Addressing guests at a Ryde Business Forum breakfast at North Ryde RSL Community Club this morning, the Hon John Barilaro MP, NSW Minister for Small Business, made a statement which delighted business owners in the room.
“Policy settings for small business, including taxation, should be different to those of big business, and that’s something I’m pushing to be taken up at a federal level,” Mr Barilaro said,
“Payroll tax needs to change in New South Wales. The threshold at the moment in our state is $750,000, and we are ranked fourth in payroll tax in Australia. If you’re an innovative small business paying high salaries to four or five employees you will likely hit that threshold. This is a tax that punishes you for growing your business and employing people, and the state government is going to do a lot of work on that,” Mr Barilaro said.
“The costs at the moment of running a small business, including red tape, OH&S, Workers Compensation and insurances are too high to allow small businesses to grow,” he said.
“Big businesses can absorb these costs; small businesses can’t,” he said.
Lydia Scuglia, President of Ryde Business Forum, is fully in favour of a two tier set of business policies.
“As Mr Barilaro said this morning, small business makes up nearly 97 per cent of business in the city of Ryde. While there are plenty of larger small businesses in our area there are many ‘mum and dad’ businesses struggling to make ends meet in a new global economy where people can buy items sitting at their computer rather than heading out to their local shopping precincts,” Ms Scuglia said.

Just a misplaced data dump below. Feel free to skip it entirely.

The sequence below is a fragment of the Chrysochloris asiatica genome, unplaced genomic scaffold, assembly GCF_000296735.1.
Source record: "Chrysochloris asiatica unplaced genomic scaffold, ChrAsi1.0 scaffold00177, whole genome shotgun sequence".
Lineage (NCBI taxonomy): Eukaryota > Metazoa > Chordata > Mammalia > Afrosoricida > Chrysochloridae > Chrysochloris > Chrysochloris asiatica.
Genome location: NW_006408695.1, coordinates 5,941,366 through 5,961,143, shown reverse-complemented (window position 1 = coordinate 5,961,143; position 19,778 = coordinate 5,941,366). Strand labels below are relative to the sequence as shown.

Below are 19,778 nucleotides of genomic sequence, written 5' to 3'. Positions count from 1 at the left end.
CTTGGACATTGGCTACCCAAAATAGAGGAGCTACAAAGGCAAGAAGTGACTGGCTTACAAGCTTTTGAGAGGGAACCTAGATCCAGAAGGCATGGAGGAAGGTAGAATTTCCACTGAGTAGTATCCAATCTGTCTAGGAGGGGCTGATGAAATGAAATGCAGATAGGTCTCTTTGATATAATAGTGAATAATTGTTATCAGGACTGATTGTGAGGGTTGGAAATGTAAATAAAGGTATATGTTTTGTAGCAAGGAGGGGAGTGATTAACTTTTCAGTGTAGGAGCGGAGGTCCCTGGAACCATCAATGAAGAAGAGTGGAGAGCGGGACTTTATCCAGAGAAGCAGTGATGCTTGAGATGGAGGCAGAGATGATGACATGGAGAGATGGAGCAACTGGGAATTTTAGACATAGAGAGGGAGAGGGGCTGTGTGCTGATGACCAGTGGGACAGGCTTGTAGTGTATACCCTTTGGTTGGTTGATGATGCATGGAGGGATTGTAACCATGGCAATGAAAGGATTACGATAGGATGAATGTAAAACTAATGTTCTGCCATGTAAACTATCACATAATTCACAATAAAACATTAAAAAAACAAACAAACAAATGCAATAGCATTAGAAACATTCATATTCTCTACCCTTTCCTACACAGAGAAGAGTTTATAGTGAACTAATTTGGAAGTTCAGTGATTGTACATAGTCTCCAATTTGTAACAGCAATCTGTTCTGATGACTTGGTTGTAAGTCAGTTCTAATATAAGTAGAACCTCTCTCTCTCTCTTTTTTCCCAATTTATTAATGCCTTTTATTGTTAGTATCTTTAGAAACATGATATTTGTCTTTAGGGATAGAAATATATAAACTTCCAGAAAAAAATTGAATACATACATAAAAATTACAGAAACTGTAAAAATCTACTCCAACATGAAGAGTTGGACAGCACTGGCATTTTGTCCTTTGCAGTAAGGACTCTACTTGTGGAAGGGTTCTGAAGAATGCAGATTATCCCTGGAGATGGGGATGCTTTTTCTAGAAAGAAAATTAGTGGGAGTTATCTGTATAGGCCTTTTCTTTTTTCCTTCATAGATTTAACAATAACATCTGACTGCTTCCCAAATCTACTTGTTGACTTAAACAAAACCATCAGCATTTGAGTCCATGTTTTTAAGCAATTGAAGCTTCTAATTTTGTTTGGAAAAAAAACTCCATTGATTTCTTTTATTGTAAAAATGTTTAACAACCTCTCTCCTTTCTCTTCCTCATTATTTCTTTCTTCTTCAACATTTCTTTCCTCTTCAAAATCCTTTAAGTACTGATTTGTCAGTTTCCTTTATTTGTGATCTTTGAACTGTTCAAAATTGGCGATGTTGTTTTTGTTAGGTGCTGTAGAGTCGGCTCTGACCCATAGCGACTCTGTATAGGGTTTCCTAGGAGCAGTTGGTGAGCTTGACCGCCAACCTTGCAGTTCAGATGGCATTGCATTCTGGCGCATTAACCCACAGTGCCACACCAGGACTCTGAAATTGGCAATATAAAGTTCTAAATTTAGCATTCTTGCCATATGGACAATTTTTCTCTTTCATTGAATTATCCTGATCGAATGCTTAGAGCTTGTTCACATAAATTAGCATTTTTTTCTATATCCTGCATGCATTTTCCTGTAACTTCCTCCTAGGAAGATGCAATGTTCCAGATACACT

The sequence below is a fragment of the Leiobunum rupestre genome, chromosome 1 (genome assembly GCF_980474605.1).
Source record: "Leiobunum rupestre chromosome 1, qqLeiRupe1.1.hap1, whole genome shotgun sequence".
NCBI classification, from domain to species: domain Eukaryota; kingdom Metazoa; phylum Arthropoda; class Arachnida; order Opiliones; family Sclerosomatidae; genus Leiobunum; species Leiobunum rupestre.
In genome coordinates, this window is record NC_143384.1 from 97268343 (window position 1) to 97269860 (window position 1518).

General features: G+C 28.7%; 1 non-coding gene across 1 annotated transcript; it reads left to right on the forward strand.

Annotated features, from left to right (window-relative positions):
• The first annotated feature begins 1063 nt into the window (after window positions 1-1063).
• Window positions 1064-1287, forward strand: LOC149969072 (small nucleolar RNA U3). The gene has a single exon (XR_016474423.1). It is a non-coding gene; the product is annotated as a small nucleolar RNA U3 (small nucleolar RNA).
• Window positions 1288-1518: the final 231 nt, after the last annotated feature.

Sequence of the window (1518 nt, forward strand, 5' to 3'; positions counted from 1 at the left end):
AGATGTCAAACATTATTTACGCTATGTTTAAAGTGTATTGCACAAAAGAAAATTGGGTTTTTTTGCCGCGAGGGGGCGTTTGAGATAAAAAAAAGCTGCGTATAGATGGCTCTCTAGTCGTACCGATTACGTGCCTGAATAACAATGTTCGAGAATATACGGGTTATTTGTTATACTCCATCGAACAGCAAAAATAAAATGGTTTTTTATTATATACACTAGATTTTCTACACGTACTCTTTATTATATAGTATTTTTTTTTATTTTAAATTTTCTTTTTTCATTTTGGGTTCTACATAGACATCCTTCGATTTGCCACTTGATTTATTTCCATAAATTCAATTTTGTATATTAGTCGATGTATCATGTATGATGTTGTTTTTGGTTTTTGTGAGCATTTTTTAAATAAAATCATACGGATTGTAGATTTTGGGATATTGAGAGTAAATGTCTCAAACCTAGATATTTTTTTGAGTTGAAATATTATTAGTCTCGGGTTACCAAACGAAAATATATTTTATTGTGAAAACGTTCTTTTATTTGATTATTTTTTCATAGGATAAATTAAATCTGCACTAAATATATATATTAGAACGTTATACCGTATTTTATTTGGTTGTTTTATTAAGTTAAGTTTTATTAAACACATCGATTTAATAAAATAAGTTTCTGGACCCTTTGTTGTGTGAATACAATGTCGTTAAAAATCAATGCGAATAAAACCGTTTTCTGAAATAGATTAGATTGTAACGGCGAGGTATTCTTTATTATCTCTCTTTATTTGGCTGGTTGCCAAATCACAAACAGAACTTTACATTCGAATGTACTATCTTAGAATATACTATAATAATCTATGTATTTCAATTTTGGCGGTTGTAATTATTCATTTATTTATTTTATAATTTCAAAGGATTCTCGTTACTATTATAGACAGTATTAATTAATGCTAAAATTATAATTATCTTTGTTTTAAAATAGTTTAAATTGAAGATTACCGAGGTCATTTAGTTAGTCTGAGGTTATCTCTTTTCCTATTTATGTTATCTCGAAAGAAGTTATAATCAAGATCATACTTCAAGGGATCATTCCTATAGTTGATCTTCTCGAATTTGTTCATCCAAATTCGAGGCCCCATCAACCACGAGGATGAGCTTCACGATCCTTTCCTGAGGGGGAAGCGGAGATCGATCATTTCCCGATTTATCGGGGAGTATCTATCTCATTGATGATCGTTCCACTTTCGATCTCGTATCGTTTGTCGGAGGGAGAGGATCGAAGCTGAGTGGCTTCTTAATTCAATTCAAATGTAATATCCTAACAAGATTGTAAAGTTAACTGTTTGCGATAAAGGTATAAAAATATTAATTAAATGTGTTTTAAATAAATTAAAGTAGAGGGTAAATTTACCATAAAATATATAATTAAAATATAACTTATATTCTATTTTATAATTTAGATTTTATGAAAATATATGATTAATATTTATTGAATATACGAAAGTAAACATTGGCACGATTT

“We need to support these businesses as they are truly the lifeblood of our community, and help them to remain competitive.
“Ryde Business Forum, through our local politicians and the NSW Business Chamber, will continue lobbying for policy reform for small business on behalf of its members and the wider business community,” she said.
“We look forward to having Mr Barilaro return next year to update us on reform success,” Ms Scuglia said.
Mr Barilaro owns a manufacturing business in southern NSW which he ran prior to entering politics. It is now run by his family who have had to change the way it operates in order to remain competitive, becoming more innovative and serving a niche market and new customers. Mr Barilaro has been a small business owner for more than twenty years and understands the needs of business owners and the difficulties of remaining successful in the current economic climate.
Local politicians John Alexander MP (Member for Bennelong), The Hon Victor Dominello MP (Member for Ryde) and Clr Roy Maggio (Deputy Mayor, City of Ryde) attended this morning’s breakfast.
As well as discussing policy reform, Mr Barilaro spoke about
- Red Tape. “The NSW Government has cut red tape with $500M in savings so far. I am still not sure whether that has made a difference to the small business owner,” Mr Barilaro said.
- Manufacturing. His view is that manufacturing in Australia isn’t dead, we need to find innovative and niche markets (“Not toasters and washing machines”) whether they are domestic or overseas, and position ourselves in a way where we can take advantage.
- Office of the Small Business Commissioner. A reminder that the OSBC runs a number of programs on behalf of the NSW Government including the Small Biz Bus, provides government resources to business owners and raises awareness of these resources.